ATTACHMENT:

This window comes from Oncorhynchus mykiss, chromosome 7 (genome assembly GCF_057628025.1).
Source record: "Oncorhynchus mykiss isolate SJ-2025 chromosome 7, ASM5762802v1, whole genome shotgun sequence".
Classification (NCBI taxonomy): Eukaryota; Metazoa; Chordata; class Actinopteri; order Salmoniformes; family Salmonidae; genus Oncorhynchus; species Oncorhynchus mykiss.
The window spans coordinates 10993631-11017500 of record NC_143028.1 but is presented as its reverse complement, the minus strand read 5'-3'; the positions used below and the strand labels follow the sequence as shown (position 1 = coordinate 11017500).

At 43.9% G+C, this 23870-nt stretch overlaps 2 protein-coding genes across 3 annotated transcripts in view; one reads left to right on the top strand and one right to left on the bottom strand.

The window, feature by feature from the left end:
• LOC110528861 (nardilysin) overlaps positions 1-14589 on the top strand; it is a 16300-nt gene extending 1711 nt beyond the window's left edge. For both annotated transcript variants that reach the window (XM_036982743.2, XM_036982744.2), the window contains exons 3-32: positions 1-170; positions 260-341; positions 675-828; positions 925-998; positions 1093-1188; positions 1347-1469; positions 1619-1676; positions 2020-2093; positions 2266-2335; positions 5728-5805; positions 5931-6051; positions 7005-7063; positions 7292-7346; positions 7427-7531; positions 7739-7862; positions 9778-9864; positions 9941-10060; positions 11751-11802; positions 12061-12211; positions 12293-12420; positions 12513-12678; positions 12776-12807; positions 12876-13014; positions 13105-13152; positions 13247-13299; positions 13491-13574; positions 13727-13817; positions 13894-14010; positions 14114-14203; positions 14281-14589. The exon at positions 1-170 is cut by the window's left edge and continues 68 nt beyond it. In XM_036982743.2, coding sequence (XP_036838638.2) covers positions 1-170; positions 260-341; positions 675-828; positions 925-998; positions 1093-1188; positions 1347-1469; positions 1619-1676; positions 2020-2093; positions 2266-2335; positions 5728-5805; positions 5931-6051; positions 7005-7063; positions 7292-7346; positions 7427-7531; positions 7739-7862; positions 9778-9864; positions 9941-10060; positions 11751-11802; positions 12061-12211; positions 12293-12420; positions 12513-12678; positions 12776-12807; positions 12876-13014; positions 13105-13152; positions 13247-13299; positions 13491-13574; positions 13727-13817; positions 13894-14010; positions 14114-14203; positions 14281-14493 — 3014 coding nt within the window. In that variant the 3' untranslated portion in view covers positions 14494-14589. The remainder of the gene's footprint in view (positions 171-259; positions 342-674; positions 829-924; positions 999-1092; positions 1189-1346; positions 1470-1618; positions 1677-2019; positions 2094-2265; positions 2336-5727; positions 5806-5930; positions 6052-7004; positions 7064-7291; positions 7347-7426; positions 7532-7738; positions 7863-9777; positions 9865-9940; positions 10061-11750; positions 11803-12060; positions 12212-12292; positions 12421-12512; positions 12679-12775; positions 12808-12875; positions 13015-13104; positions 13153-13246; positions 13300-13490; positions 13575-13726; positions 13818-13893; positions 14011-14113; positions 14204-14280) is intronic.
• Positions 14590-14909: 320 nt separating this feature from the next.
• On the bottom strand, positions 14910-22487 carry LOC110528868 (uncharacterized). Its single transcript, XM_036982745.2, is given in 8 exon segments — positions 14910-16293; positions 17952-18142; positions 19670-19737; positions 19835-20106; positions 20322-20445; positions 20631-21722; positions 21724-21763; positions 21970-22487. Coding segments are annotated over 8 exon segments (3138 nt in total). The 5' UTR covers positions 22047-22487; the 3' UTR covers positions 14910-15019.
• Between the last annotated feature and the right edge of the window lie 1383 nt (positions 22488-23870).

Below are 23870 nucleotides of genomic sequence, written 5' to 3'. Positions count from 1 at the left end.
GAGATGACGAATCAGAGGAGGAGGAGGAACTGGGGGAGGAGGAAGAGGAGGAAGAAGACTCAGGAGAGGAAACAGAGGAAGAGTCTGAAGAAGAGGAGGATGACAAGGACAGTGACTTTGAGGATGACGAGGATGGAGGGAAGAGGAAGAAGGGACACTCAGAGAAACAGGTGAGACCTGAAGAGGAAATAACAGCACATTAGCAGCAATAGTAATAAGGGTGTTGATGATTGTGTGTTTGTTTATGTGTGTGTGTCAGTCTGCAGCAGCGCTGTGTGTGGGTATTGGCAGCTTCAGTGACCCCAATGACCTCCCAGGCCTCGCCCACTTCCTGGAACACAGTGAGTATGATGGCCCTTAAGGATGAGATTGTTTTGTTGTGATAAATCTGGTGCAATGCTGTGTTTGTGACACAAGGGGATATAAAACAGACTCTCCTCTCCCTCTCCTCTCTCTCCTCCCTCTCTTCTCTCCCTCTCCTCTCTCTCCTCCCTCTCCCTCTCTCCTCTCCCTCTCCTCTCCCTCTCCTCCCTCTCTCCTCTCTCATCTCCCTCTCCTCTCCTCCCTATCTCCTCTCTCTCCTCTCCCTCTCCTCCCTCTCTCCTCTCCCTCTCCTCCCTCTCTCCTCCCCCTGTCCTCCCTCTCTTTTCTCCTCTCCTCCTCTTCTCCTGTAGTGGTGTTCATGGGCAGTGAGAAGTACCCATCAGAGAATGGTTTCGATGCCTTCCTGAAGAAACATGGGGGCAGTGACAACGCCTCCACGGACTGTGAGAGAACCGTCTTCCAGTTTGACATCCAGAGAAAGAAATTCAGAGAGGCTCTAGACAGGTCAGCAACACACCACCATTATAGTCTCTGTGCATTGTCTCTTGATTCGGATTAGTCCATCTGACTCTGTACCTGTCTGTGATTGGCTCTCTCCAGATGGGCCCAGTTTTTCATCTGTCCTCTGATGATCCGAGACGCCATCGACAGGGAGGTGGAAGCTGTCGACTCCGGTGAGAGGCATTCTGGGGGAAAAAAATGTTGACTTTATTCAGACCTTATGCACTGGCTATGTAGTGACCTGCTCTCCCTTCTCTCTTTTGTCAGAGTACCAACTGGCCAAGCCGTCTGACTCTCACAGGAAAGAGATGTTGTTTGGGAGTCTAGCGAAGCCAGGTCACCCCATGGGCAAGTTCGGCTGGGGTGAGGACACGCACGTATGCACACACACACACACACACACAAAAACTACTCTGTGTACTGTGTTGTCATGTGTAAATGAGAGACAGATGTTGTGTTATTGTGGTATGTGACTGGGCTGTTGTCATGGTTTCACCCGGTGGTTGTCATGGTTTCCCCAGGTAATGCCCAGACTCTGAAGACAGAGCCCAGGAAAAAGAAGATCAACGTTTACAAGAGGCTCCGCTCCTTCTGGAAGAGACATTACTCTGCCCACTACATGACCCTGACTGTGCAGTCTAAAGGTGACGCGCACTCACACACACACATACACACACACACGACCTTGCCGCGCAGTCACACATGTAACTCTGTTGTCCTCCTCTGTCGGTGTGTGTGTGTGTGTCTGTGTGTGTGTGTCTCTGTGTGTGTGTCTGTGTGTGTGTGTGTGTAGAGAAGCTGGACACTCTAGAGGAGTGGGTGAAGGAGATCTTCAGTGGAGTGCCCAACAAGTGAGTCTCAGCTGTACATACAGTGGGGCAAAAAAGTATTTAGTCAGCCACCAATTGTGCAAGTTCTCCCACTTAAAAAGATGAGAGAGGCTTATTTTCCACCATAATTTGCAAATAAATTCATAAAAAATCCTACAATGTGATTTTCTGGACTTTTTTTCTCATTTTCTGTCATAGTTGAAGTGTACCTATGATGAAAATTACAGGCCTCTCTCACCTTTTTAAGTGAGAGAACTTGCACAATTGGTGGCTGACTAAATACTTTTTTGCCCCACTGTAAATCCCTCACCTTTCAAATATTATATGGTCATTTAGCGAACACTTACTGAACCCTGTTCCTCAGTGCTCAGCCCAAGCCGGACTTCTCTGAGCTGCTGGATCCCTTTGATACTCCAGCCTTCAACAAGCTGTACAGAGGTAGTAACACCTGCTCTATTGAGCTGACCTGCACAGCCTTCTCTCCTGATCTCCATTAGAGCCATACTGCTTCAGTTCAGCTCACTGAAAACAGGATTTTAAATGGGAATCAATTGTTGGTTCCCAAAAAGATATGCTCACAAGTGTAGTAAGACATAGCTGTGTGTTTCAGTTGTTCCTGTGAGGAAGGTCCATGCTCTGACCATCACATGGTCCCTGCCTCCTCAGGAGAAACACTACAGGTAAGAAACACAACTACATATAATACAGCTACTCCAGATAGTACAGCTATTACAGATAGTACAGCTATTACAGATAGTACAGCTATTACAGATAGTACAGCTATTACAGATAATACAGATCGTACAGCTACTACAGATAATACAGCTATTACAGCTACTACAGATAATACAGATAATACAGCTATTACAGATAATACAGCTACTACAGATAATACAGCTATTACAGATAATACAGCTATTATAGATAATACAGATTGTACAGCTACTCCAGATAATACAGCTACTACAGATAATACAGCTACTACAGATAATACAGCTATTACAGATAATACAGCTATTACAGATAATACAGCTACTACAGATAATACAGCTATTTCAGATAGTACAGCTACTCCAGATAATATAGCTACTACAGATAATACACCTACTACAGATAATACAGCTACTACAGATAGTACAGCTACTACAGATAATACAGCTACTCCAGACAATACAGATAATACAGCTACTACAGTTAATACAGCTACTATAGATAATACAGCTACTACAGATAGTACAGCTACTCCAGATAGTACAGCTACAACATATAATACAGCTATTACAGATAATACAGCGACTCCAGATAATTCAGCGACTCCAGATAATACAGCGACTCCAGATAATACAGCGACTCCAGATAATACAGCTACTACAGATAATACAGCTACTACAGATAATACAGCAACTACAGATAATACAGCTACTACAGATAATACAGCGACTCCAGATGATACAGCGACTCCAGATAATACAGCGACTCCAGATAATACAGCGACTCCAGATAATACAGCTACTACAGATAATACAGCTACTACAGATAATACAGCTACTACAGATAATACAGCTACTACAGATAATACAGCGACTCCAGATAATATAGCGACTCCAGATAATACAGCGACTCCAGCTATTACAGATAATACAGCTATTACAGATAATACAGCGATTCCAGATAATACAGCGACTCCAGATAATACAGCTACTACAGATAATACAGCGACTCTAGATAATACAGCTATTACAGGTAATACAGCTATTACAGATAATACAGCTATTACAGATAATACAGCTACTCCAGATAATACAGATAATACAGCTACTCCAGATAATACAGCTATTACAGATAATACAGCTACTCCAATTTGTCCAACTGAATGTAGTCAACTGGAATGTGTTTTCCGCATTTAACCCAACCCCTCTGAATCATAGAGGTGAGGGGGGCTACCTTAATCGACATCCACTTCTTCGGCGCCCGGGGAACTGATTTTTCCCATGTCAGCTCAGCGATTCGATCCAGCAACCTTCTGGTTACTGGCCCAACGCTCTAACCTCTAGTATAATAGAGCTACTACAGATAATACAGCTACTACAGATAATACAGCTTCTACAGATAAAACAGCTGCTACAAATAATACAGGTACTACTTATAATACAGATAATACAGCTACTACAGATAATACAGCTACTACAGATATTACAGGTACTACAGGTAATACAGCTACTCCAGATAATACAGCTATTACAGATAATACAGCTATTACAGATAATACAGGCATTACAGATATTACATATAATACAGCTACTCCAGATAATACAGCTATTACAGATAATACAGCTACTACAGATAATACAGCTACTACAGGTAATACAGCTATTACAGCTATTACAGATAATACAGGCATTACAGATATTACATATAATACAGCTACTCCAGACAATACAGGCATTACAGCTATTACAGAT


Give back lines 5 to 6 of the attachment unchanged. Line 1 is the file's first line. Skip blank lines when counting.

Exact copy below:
At 43.9% G+C, this 23870-nt stretch overlaps 2 protein-coding genes across 3 annotated transcripts in view; one reads left to right on the top strand and one right to left on the bottom strand.

The window, feature by feature from the left end: